Turns out the shop originally belonged to Klaus’s father. He proceeded to explain….“When the Beatles lived in Hamburg, they bought their Epiphone Casinos from him, and he did the same neck customization for them that I am doing for you, my father passed down his trade. They lived in the hotel above this store. When I was just a little boy they would come in looking for guitars.”  My jaw dropped like a goddam lead balloon. Yup. It was confirmed. I was holding ten pounds of gold in my hands. He told me he needed more time to sand-down the frets and adjust the intonation a bit more, and assisted on personally delivering the guitar to the venue after I got off stage. I will never forget that experience at Rothoff and will cherish this Viking Hagstrom until the day I die. Once again, another life moment. I named it the “Sun King”, because c’mon,  I couldn’t not use a Beatles reference…


SWMRS + All Time Low 



That moment was a tough act to follow, but I have to say, Paris was lights out. This was hands down, best show of the tour. We’ve played here a few times now, and each time it gets even more bananas. Considering the high level of pride that the citizens of France take in their language, they LOVED how much French we (mostly Cole) were speaking on stage. My favorite moment of the show was when Cole said, “Fascism may have won in America, but it will not live in France! Vive la France!” I had goosebumps, and the crowd went absolutely mental. Since my next blog post is on the perfect week in Paris I just got back from with Michelle, I’m going to wait to delve into my culinary experiences there until that comes out. Remember when I said at the beginning of this article that I think we are going to be big in Europe some day? It’s going to happen here first. Vous êtes prés? 😉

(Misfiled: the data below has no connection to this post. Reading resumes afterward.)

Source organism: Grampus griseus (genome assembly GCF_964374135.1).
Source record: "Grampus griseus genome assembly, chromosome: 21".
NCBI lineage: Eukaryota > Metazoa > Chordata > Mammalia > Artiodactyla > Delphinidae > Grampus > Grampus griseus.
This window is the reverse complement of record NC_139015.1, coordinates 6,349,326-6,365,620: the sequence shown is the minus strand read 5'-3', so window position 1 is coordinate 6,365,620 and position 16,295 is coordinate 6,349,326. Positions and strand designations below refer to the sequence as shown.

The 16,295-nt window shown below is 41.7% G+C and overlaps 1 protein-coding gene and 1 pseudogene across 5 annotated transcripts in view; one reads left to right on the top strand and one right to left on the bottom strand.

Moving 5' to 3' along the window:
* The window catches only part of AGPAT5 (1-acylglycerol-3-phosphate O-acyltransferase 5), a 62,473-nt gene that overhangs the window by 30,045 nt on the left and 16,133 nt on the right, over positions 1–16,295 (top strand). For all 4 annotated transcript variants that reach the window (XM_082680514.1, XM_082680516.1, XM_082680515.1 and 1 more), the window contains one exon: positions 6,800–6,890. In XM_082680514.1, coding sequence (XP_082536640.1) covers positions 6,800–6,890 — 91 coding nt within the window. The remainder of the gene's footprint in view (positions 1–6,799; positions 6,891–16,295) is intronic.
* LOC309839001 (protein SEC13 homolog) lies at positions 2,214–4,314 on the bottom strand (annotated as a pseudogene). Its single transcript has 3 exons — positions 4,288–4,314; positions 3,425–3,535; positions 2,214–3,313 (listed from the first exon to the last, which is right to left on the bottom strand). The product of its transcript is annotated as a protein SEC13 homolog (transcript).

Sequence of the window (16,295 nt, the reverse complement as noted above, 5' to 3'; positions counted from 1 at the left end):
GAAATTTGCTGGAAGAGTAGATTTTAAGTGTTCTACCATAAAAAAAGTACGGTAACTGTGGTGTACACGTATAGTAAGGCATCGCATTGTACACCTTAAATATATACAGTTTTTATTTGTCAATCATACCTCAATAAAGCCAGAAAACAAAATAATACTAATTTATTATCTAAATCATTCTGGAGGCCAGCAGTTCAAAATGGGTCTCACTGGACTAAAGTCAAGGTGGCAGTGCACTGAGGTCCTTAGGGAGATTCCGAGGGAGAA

This was the last official show of the All Time Low tour, and let me tell you, Italians live up to their reputation when it comes to rock n’ roll shows. For so long, I’ve heard fellow musicians talk about how intense, energetic, and loyal the are crowds here, and how Italy is where the Ramones first got big outside of America. Well, I can officially say that I was still not prepared for what was going to happen after the show. When we went outside to talk to fans like usual, I learned what it feels like to be David Beckham going out in public. Cole and I were swarmed with excited Italian kids that were trying to push there way in to see us. People taking photos of people taking photos. Shear mayhem. That was definitely the most intense experience I’ve ever had with fans. Everyone was so welcoming and excited when I told them we were coming back at some point this fall. Something tells me it will be nothing short of madness – and I mean that in the best way possible.